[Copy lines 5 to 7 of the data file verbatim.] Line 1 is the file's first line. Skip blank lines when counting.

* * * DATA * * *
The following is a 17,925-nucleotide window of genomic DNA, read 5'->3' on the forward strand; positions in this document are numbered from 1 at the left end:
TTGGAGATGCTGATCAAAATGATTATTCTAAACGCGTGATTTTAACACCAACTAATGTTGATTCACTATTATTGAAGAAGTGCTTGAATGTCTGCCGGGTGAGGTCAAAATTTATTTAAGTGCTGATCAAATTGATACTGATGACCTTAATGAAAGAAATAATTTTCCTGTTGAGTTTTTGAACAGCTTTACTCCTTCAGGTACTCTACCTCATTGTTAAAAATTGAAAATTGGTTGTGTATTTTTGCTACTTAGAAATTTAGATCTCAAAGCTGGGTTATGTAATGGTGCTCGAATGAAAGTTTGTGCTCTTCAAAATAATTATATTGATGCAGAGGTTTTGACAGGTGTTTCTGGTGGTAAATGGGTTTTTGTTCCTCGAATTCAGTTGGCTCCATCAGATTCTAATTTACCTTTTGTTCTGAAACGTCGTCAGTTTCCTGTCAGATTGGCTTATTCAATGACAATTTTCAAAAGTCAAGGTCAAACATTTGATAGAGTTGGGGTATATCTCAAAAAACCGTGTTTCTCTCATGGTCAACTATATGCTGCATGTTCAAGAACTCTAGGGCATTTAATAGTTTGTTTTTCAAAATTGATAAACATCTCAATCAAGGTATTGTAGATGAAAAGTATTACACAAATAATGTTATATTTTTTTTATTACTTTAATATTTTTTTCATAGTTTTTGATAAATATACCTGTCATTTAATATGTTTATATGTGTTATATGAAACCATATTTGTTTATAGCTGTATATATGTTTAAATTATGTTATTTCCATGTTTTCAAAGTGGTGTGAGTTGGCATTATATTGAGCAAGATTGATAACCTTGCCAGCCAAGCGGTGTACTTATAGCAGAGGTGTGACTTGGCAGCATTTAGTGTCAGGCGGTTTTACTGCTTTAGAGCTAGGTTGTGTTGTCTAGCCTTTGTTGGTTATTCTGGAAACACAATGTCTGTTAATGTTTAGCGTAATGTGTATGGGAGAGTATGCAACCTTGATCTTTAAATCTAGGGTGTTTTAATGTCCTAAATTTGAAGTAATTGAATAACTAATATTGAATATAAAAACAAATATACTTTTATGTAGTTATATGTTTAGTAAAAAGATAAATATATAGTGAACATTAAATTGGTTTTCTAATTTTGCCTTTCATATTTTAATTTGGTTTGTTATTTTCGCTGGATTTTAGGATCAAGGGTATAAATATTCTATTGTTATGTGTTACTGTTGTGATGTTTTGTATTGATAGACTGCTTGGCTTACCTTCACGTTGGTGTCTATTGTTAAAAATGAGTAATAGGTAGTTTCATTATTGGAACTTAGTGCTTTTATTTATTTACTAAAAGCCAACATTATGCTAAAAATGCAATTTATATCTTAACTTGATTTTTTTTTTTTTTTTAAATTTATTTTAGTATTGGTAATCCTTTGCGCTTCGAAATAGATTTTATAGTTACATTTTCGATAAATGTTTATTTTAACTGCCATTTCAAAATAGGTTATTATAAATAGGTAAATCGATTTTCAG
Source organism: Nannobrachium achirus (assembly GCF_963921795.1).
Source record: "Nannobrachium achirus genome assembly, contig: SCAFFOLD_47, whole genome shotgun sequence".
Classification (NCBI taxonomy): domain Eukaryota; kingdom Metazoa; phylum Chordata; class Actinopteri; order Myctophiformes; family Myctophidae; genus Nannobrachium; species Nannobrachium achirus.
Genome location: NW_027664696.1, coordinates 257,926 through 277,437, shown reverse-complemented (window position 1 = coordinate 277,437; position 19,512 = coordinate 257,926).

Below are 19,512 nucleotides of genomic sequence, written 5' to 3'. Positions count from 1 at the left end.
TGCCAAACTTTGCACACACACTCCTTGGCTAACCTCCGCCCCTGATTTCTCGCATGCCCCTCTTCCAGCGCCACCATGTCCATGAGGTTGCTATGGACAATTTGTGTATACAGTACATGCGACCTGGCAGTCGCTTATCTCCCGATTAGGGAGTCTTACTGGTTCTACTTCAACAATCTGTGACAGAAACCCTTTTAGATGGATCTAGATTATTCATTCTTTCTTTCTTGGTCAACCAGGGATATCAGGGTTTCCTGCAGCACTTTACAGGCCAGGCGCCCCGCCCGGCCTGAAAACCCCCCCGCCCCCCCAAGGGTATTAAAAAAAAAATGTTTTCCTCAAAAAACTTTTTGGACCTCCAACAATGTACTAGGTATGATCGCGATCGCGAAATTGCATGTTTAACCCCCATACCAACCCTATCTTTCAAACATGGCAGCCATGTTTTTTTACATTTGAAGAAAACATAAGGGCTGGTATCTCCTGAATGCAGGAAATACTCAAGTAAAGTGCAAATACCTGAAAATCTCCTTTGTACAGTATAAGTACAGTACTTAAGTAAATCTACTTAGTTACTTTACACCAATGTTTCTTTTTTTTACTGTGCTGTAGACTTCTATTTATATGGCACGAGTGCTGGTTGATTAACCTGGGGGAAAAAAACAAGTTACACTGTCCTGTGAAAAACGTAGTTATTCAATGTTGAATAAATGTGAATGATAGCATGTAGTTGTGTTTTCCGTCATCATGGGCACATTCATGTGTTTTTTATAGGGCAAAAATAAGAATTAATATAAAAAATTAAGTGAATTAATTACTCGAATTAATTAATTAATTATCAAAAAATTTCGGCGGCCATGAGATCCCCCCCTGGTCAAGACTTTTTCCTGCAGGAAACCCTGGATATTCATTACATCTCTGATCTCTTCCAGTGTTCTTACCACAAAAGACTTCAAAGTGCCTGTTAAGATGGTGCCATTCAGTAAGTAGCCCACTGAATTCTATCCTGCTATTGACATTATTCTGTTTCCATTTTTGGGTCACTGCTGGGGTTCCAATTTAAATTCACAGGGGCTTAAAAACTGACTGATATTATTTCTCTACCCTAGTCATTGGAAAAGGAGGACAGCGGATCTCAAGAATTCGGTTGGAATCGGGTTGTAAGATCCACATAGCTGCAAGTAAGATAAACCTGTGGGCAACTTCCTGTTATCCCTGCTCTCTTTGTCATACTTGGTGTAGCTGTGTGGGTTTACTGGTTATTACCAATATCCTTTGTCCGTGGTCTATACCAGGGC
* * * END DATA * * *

Classification (NCBI taxonomy): domain Eukaryota; kingdom Metazoa; phylum Chordata; class Actinopteri; order Myctophiformes; family Myctophidae; genus Nannobrachium; species Nannobrachium achirus.
Genome location: NW_027664696.1, coordinates 257,926 through 277,437, shown reverse-complemented (window position 1 = coordinate 277,437; position 19,512 = coordinate 257,926).

Below are 19,512 nucleotides of genomic sequence, written 5' to 3'. Positions count from 1 at the left end.